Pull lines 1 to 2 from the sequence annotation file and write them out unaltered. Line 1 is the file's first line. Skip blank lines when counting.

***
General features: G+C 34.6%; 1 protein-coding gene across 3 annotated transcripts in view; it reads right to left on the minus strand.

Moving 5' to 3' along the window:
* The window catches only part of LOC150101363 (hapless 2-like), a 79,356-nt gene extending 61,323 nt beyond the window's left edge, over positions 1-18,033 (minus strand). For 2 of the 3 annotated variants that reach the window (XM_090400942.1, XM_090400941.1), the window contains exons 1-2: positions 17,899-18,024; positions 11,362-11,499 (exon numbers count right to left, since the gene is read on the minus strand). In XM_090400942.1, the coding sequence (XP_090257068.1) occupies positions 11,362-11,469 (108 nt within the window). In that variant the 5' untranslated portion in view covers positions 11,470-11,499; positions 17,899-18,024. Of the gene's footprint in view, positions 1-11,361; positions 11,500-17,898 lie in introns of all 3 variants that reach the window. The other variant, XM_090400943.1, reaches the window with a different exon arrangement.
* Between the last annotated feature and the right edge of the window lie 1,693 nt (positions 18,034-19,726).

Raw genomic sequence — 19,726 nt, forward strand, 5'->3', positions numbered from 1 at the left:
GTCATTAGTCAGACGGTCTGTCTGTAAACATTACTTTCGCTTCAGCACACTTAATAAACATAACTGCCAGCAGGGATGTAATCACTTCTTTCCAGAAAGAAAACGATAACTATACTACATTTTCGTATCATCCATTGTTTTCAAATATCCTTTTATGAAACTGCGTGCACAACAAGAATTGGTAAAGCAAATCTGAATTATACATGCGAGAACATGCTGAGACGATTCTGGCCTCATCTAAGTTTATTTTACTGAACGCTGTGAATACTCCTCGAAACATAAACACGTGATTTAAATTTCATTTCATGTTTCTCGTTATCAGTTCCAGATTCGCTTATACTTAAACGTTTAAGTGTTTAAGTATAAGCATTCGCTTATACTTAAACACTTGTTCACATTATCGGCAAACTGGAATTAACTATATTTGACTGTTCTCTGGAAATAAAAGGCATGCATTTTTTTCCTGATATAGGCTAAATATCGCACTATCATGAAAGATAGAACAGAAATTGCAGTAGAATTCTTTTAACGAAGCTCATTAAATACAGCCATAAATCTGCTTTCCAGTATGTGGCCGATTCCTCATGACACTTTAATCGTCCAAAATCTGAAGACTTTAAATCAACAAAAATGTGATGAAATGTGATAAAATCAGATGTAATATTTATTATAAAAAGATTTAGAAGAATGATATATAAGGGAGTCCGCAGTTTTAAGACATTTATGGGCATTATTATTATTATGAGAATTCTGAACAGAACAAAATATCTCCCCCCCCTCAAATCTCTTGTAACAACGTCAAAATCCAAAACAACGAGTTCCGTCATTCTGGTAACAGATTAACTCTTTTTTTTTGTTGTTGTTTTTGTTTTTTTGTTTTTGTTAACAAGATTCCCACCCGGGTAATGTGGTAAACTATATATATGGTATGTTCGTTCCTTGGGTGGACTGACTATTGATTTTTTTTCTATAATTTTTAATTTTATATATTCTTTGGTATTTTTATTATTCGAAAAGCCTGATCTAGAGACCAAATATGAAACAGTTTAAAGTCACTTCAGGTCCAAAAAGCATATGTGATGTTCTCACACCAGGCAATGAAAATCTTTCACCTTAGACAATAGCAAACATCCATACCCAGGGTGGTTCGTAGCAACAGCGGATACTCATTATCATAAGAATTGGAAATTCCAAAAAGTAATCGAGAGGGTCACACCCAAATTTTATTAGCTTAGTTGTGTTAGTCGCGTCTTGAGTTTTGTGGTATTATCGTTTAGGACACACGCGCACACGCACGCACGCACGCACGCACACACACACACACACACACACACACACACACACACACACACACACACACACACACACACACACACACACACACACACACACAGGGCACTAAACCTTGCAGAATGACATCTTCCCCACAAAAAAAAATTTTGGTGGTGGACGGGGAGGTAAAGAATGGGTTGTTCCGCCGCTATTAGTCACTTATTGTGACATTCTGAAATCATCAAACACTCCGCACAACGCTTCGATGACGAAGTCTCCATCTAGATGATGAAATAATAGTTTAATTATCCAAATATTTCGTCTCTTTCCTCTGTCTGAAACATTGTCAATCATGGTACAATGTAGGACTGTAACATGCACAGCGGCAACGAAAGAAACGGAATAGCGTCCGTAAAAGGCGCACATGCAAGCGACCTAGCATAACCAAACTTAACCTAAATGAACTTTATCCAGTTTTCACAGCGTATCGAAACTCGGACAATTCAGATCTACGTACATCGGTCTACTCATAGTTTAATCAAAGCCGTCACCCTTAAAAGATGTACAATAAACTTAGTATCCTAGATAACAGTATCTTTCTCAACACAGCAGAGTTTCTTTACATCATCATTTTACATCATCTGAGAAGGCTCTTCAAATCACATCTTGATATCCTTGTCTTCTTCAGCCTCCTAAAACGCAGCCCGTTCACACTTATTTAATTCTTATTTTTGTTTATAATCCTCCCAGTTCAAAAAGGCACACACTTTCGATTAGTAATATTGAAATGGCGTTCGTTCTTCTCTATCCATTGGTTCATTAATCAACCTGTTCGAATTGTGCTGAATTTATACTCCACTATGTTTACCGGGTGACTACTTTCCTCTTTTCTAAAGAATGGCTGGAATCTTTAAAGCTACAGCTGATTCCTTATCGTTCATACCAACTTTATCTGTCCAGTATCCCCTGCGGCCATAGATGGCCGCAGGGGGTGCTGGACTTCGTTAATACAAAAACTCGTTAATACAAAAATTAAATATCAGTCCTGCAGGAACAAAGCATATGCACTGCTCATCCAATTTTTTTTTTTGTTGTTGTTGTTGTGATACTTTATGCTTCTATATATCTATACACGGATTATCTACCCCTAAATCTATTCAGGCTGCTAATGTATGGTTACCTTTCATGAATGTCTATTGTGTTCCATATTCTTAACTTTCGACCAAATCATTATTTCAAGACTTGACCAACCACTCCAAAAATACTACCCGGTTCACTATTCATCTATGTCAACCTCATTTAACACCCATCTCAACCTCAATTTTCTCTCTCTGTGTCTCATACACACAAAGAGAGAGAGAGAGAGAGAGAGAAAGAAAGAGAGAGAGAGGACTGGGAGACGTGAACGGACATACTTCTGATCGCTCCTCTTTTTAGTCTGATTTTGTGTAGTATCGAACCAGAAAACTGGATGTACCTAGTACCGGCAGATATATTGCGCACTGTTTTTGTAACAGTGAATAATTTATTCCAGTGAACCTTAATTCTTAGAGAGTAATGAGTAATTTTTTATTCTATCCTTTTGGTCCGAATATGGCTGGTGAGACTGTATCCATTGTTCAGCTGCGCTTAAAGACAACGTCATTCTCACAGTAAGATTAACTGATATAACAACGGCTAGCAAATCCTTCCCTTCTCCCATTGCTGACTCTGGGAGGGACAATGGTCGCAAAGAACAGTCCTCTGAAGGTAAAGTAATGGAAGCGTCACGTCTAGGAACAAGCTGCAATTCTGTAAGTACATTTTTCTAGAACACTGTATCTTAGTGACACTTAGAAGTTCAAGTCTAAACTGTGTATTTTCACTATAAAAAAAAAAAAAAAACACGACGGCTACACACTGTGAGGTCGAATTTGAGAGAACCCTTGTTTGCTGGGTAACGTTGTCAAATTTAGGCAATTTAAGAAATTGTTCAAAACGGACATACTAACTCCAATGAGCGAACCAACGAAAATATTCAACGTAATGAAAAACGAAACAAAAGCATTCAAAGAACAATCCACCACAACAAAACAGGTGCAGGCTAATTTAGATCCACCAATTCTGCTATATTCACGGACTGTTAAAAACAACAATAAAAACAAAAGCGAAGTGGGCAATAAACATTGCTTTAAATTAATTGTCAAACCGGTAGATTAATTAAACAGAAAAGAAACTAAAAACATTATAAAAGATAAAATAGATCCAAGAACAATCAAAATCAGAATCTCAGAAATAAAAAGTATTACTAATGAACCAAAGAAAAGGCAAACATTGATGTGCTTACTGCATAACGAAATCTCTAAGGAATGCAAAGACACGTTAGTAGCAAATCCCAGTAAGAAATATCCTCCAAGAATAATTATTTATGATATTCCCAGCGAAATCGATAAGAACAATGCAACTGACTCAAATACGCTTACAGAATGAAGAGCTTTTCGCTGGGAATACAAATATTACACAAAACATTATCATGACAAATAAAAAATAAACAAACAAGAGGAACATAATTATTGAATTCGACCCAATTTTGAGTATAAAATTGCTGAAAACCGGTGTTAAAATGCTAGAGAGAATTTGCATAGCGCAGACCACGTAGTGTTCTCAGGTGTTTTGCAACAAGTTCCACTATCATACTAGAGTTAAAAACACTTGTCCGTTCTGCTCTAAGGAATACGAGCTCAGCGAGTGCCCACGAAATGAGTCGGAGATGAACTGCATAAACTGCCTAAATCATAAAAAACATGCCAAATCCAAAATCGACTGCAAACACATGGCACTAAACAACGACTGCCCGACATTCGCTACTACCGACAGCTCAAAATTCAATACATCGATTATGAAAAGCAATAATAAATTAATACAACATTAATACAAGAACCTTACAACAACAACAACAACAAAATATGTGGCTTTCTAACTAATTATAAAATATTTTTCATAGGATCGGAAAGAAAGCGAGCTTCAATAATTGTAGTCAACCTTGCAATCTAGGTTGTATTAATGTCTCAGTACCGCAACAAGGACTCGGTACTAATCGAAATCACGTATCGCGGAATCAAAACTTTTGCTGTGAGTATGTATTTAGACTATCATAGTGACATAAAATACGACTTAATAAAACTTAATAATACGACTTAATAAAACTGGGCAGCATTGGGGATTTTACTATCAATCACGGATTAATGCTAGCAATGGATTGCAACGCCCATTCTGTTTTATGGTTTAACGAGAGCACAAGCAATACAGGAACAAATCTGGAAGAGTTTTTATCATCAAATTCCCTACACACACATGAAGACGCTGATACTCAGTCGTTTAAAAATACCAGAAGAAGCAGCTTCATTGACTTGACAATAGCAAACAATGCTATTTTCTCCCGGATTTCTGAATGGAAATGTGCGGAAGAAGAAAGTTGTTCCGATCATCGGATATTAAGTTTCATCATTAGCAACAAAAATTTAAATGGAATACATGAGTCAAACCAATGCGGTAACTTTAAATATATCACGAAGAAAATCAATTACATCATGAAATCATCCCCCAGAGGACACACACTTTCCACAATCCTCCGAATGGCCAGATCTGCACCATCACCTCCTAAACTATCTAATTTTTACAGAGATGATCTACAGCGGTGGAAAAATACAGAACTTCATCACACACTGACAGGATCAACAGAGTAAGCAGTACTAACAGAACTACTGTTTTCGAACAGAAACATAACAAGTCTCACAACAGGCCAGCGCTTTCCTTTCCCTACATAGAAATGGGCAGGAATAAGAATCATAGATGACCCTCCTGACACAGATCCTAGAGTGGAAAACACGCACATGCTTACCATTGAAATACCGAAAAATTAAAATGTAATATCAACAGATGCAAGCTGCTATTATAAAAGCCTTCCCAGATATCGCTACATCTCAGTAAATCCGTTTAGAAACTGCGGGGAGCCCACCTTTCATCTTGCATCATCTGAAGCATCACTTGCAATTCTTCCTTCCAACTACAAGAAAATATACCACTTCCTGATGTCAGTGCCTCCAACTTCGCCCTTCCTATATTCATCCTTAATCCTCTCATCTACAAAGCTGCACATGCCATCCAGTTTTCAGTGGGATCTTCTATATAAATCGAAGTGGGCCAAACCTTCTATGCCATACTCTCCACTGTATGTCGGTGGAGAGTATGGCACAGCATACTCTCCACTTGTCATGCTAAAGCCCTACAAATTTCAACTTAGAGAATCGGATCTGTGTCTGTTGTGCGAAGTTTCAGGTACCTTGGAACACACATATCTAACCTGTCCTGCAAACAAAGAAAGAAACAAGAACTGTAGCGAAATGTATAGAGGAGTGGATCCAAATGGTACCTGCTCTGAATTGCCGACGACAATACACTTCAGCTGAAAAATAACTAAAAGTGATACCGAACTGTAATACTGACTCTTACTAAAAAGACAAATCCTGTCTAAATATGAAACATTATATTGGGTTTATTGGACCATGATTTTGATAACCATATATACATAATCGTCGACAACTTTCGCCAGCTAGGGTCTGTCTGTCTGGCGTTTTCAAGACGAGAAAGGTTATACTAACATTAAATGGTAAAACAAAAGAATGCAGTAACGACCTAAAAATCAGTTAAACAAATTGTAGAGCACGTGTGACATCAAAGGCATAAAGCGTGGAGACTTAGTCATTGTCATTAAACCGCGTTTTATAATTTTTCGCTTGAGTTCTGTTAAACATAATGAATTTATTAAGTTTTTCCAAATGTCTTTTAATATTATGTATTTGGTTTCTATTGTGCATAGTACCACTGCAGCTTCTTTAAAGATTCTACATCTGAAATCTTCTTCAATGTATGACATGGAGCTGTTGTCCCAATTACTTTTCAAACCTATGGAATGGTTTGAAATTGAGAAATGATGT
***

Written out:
General features: G+C 34.6%; 1 protein-coding gene across 3 annotated transcripts in view; it reads right to left on the minus strand.

Moving 5' to 3' along the window: